Wailers Co-Founder Bunny Wailer 1947 – 2021


Bunny Wailer, who co-founded The Wailers, died today at age 73. The famed reggae musician passed away this morning at the Medical Associates Hospital in his hometown of Kingston, Jamaica according to his manager, Maxine Stowe, as per the Jamaica Observer.

Neville O’Riley Livingston was born in Kingston on April 10, 1947. He became friends with Bob Marley as a toddler and the pair went on to form The Wailing Wailers in 1963 with Peter Tosh, Junior Braithwaite and Beverley Kelso. At first, the group played ska before evolving to reggae. Bunny both sang and played percussion with the group, who eventually changed their name to The Wailers.

Bunny Wailer took part in The Wailers’ first tours of the UK and America and contributed to the group’s first two albums for Island Records: Catch A Fire and Burnin’. In 1973, just as the band was achieving international success, the man also known as Bunny Livingston and Jah B parted ways with The Wailers to focus on solo recordings. Bunny released the acclaimed Blackheart Man via Island/Tuff Gong in 1976.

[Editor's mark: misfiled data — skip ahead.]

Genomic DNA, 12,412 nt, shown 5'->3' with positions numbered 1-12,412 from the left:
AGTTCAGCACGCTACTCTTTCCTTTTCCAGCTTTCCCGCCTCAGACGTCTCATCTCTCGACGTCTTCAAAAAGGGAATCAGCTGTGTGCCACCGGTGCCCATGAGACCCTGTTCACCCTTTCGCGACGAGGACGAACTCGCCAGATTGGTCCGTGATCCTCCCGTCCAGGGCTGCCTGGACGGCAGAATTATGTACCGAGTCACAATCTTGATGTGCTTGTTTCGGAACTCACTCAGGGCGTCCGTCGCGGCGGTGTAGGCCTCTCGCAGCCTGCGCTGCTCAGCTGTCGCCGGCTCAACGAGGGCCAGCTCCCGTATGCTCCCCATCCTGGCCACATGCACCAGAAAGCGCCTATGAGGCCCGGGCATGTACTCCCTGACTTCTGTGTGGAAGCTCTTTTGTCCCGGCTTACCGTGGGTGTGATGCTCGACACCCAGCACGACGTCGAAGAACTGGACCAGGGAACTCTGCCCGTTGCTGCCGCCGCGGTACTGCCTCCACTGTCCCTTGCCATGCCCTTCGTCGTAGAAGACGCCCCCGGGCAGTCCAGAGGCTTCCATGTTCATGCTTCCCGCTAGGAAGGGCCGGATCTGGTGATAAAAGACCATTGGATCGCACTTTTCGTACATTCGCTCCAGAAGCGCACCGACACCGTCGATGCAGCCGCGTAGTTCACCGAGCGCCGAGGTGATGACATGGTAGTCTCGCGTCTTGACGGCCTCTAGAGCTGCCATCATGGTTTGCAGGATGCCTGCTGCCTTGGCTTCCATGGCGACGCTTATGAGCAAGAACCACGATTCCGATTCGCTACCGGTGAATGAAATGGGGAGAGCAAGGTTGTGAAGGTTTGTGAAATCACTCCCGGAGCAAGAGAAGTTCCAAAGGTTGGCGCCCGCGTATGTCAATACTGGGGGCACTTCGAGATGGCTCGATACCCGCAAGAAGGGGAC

In 1990, Bunny honored Marley, who died in 1981, with Time Will Tell: A Tribute To Bob Marley. Wailer’s tribute scored the musician the 1991 Grammy award for Best Reggae Album. Livingston also won the same award in 1995 for Crucial! Roots Classics and for his participation in 1997’s Hall Of Fame: A Tribute To Bob Marley’s 50th Anniversary.

Livingston continued recording and performing throughout his seven-decade career. Wailer was awarded the Order Of Merit, Jamaica’s fourth highest honor, in 2017. Bunny has dealt with multiple strokes in recent years and has been in and out of the hospital since suffering his latest stroke last July according to the Jamaica Observer.

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